Previous to Loving v. Virginia, there were several cases on the subject of miscegenation. In Pace v. Alabama (1883), the Supreme Court made a ruling that the conviction of an Alabama couple for interracial sex, confirmed on the plea by the Alabama Supreme Court, did not disrupt the Fourteenth Amendment. Interracial marital sex was considered a felony, whereas adulterous sex ("infidelity or fornication") was just a misdemeanor. On plea, the United States Supreme Court made a ruling that the illegalization of interracial sex was not a defilement of the equal protection clause since whites and non-whites were penalized in equivalent amount for the wrongdoing of involving in interracial sex. The court did not see the need to sustain the constitutionality of the prohibition on interracial marriage that was likewise part of Alabama's anti-miscegenation law. After Pace v. Alabama, the constitutionality of anti-miscegenation laws that were a ban on marriage and sex among whites and non-whites had stayed unopposed until the 1920s and this paper discusses its opposition after the loving vs. Virginia case gave it that push.
Anti-Miscegenation Statutes in the United States
The term miscegenation derives from two Latin words -- -misere, and they both mean "mix," and genus, for "race." Anti-miscegenation laws back in the day forbade interracial marriage. These rules had been a part of the American legal backdrop during the 1600's, long way Francis Galton's new "science," eugenics, journeyed throughout the Atlantic Ocean from Great Britain in the late 1800's. A lot of these regulations, nevertheless, had been re-written in the early days of the 20th century, founded on the new "scientific" data and theories of the American eugenics crusade. One of the most significant laws that were made during this period was Virginia's Racial Integrity Act of 1924. The word miscegenation comes from two Latin words -- -misere, which means "mix," and genus, for "race." Anti-miscegenation laws forbade interracial marriage. These laws were part of the American legal landscape as early as the 1600's, long before Francis Galton's new "science," eugenics, traveled across the Atlantic Ocean from England in the late 1800's. Many of these laws, however, were re-written in the early years of the 20th century, based on the new "scientific" theories and data of the American eugenics movement. One of the most influential laws created during this period was Virginia's Racial Integrity Act of 1924. With that said, this paper will Compare and contrast the Loving v. Virginia case and the Pace vs. Alabama in regards to the Anti-Miscegenation Statutes.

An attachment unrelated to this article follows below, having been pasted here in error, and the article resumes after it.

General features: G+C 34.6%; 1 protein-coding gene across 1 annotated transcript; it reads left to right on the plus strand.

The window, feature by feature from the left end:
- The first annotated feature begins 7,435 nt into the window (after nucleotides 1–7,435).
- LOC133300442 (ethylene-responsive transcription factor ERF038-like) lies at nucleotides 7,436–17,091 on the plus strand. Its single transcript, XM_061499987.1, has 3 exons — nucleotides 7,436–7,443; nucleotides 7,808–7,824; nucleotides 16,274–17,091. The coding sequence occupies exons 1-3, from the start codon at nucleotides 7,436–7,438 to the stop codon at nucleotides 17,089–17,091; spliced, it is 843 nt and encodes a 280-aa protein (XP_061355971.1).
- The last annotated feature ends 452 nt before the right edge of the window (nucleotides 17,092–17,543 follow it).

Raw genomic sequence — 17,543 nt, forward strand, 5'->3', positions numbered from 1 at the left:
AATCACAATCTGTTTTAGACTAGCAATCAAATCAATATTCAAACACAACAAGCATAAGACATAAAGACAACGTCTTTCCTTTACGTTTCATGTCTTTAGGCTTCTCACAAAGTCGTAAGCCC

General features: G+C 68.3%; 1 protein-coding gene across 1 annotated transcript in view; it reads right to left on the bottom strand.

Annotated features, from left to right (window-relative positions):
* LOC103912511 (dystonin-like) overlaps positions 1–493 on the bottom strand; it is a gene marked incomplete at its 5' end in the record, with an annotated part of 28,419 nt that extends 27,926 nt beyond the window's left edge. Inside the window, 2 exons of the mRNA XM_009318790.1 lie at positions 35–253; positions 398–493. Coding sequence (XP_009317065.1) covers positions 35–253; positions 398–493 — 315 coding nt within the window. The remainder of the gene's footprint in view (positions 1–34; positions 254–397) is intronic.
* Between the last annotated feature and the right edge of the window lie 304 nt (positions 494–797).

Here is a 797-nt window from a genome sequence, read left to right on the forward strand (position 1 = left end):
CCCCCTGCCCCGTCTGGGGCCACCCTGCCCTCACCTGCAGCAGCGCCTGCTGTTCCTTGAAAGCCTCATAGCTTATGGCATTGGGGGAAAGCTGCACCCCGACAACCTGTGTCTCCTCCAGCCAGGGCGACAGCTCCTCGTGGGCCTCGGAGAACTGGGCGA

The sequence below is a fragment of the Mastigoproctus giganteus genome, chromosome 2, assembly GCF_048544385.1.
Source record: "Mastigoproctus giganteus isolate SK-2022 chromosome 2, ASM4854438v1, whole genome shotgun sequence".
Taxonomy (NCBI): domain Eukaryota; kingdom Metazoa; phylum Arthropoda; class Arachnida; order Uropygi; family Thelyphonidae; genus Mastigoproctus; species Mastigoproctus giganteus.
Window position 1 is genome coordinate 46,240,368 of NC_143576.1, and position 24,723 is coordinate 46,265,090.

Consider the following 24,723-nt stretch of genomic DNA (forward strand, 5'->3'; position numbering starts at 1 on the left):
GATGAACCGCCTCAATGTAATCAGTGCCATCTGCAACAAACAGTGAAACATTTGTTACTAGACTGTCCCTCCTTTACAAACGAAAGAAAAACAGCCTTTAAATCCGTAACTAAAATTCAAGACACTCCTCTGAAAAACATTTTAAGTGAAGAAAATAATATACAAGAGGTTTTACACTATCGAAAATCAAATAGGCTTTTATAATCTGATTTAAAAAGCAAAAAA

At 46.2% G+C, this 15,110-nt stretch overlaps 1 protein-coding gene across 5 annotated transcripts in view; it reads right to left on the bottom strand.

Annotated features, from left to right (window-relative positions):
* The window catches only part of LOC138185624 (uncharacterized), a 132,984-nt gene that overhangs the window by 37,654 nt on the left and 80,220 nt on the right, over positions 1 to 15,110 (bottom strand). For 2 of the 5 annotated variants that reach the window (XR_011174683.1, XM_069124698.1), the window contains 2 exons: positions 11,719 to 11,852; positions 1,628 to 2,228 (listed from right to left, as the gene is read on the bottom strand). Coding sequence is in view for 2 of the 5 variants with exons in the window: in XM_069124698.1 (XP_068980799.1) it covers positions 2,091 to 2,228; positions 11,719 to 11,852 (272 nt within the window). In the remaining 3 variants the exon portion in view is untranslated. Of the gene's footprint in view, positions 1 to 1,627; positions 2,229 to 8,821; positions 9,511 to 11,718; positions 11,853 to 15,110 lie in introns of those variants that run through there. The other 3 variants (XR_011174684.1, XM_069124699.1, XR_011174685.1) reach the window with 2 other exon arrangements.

Loving vs. Virginia
On July 11, 1958 a just a few minutes after midnight, Richard Loving who was a white man and his wife Mildred Loving an African-American woman were woke up to the company of three police officers that were standing in their bedroom. One of the three officers required from Richard to recognize the woman in the bed with him. Mildred, full of dread, told the officers that they were married, while Richard showed them the marriage license hanging on the wall. The couple was then accused and next found guilty in infringement of the state's anti-miscegenation decree. On January 6, 1969, the Lovings admitted that they were guilty and were then charged to go to jail for a year. However, the verdict could be done away with if the couple got out of the state of Virginia and did not ever come back together for twenty-five years. The judge during the stated in his opinion, that:
"The God Almighty had made the races black, white, yellow and red, and he the put them on unconnected continents. And but for the meddling with his procedure there would be no point for having such marriages. The idea that he put the races separate shows that he did not mean for the races to mingle." With no other choice, the couple then moved back to the District of Columbia in Washington D.C. To stay with each other. They soon started a suit in 1963 opposing the constitutionality of the anti-miscegenation law. They both believed that the statues, which they had desecrated, were offensive to the Fourteenth Amendment. Nevertheless, the states felt that the connotation of the equivalent Protection Clause is merely that state penal law that…